Rock stars famously don’t wake up before noon, and rock stars are massive broadway The shows definitely keep people up late into the afternoon every night. No boy george,
“I’m not really rock ‘n’ roll,” he says, laughing. “I’m more frock ‘n’ roll.”
The singer-songwriter and heartthrob of the iconic band Culture Club is currently playing impresario in the Tony-award-winning red mill In New York City through May 12.
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Jukebox is a stage adaptation of the musical Director falz luhrmannStarred in the iconic 2001 film of the same name nicole kidman And Ewan Mcgregor, It’s full of pop tunes katy perryThe Rolling stone And Elton John,
“One of the great things about red millWhich proves my point, is that pop music works in a dramatic space and dramatic music works in a pop space,” says Boy George.
Boy George, previously on Broadway in 2004 ProhibitionIs a leader in fashion and music, with many hits including Karma Chameleon, do you really want to Hurt Me And time (heart clock),
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In a recent conversation, he spoke with The Associated Press about returning to the Great White Way, his musical inspirations and how mellow he is.
AP: Welcome back to Broadway. How does it feel in comparison Prohibition,
Boy George: It’s very different from my previous experience, because, obviously, breaking into a show on Broadway is a completely different story. Stepping into this big, noisy, colorful show is a completely different experience.
AP: Is singing live with a band very different from being part of a stage show?
Boy George: It’s very different because you’re the boss. You get to decide what happens. If you want things to stop or change or take a different direction, you can do that. you are in charge. And in this type of environment, you are part of a very well-run dramatic machine.
AP: You get to sing some Culture Club songs at the end of each show, do you really want to Hurt Me And Karma Chameleon, Is he funny?
Boy George: If you want an honest answer, I would have picked 100 other songs besides those two, because I don’t think they’re necessarily the most important things I’ve done.
AP: Is it fun to play a top nightclub owner?
Boy George: One of the great things about it red mill Is this such a slap of happiness? It doesn’t need me, so I just add something. do you understand? It works without me. But if you can bring something more to it, that’s very exciting.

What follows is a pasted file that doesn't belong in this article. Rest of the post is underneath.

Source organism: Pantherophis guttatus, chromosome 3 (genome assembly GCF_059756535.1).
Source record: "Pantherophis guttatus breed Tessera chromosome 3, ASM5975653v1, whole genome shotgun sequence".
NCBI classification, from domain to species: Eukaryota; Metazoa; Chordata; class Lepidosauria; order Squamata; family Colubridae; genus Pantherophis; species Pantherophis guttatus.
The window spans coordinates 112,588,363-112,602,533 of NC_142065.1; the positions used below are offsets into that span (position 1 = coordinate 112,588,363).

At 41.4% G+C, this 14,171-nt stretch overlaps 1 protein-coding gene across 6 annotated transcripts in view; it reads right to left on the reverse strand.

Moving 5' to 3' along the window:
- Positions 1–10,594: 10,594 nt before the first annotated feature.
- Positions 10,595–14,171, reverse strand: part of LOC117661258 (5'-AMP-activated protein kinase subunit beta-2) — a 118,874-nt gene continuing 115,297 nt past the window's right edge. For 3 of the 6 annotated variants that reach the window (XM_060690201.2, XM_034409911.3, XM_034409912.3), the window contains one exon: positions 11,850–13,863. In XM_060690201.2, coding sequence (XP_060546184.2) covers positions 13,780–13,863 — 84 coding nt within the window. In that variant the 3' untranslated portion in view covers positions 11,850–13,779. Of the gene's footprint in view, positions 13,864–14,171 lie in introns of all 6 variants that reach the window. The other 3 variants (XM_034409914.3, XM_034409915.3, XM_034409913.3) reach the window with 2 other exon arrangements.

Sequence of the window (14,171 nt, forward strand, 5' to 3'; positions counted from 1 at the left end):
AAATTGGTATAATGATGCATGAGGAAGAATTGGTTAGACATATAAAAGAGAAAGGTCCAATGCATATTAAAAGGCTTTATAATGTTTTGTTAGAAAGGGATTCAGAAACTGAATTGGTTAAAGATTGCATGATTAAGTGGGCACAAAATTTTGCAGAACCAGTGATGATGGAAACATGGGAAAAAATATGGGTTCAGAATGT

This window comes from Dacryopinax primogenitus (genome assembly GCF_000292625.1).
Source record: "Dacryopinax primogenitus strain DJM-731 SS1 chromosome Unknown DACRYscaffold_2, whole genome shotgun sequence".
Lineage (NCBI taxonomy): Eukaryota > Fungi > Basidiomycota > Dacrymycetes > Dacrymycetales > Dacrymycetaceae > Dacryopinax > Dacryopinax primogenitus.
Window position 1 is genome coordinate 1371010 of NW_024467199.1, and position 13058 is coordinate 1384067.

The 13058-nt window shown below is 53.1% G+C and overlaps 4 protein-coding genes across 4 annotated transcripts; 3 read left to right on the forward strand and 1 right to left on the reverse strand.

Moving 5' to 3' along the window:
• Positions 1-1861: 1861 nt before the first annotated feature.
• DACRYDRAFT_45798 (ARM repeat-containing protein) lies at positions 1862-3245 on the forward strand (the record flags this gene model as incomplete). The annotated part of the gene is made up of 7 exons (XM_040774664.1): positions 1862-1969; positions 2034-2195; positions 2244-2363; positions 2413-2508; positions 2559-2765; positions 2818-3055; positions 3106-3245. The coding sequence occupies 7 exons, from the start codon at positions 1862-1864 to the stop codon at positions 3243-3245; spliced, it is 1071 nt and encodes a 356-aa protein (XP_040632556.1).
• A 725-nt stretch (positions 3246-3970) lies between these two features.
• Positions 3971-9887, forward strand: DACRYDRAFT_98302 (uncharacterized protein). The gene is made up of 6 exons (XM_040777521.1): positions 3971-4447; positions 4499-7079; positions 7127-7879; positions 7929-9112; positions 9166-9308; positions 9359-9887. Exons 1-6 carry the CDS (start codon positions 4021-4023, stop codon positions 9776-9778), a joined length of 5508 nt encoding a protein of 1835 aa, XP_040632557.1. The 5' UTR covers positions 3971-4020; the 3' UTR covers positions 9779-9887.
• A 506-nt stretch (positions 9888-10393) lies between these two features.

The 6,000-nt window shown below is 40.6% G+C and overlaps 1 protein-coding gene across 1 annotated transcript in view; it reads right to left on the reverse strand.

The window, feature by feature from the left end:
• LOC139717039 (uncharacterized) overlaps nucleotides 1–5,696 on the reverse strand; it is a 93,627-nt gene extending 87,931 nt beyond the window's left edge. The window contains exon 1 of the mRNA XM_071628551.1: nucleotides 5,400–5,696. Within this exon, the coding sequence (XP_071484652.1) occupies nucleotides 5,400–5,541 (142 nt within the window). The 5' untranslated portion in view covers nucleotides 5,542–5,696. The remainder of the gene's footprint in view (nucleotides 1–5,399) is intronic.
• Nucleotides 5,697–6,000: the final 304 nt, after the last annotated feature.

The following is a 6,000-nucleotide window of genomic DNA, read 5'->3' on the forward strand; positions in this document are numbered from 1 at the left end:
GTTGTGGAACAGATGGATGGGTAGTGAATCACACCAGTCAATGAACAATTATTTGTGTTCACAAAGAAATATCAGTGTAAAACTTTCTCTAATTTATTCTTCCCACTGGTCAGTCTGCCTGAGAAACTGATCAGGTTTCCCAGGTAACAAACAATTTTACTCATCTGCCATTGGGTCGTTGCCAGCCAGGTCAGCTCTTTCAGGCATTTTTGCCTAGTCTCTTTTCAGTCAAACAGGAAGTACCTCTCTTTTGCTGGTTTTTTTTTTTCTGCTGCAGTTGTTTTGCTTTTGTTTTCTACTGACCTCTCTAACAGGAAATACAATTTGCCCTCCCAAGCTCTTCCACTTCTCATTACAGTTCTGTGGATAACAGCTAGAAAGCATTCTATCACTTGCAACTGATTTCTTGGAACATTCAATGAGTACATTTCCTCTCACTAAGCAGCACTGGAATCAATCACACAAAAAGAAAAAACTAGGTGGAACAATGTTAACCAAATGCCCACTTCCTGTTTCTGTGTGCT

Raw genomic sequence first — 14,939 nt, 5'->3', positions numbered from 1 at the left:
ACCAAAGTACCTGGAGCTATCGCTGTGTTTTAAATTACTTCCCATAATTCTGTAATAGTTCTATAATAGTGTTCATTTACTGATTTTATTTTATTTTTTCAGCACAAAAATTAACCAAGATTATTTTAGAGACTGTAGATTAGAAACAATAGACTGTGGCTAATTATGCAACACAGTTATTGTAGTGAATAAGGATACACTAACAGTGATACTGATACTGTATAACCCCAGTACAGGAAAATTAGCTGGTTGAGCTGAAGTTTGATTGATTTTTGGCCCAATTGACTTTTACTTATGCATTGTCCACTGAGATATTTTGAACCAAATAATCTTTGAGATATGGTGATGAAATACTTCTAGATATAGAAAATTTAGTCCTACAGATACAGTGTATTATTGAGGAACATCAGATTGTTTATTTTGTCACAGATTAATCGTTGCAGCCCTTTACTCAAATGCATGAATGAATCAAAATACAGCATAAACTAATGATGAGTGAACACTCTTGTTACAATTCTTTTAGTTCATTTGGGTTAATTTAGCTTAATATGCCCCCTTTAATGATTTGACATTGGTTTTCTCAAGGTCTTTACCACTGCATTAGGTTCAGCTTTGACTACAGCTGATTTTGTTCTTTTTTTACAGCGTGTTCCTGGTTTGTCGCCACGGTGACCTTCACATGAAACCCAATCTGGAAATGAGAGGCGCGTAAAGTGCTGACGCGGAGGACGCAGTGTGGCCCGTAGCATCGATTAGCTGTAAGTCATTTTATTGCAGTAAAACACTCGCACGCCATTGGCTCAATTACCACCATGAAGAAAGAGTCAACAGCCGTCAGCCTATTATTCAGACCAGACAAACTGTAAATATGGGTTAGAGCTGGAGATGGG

AP: There are old and new songs in the show. Do you find many fans who are going back to find the roots of today’s music?
Boy George: There’s a lot of kids that dig a little deeper the way I did. When I was a kid, I could concentrate on whatever was on the radio, but I looked at my parents’ record collection. I went to junk shops and found albums like, “Oh, that looks interesting. Who’s this?” I had that kind of pioneering spirit of figuring things out. Even now, I get excited to discover a singer I didn’t know about.
AP: You’ve got tattoos of musicians like Marc Bolan of T. Rex and David Bowie. Are these two in your music too?
Boy George: I think all great music is a mixture of everything you love. You know, people say to me all the time, “Oh, it sounds like Bowie.” And I say, “Not by chance!”
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AP: What’s it like making new music for you?
Boy George: You’re always diving into a wealth of ideas. There’s a huge variety of creative pantries that you go into and depending on your mood, you can pick something from Nina Simone. You might find some Drake and think, “Oh, that’s interesting. What would Bowie do with Drake?” I think like this: What would Bowie do with a disco track?
Boy George: I’m probably the most talented songwriter I know. I just write every day. I’m not saying every single one of them is a gem, but I think as you keep working, you get better at it, you know? When people talk about writer’s block, what do they mean? Because every word you could possibly use already exists. Where is the barrier?
AP: What comes first for you – the melody or the words?
Boy George: I listen to a tune and then think of a really interesting lyric. I always think that if you find what you want to say, you’ll find a way to say it.
AP: In your latest memoir, karma, you write that you have become more compassionate toward yourself and others. It’s good, isn’t it?
Boy George: If you had told me 10 years ago, 20 years ago that I could really change the way I thought about things, I would have laughed at you. I’d say, “Yeah, no, I’m definitely stubborn and opinionated.” And, you know, it’s quite nice to know that you’re wrong.
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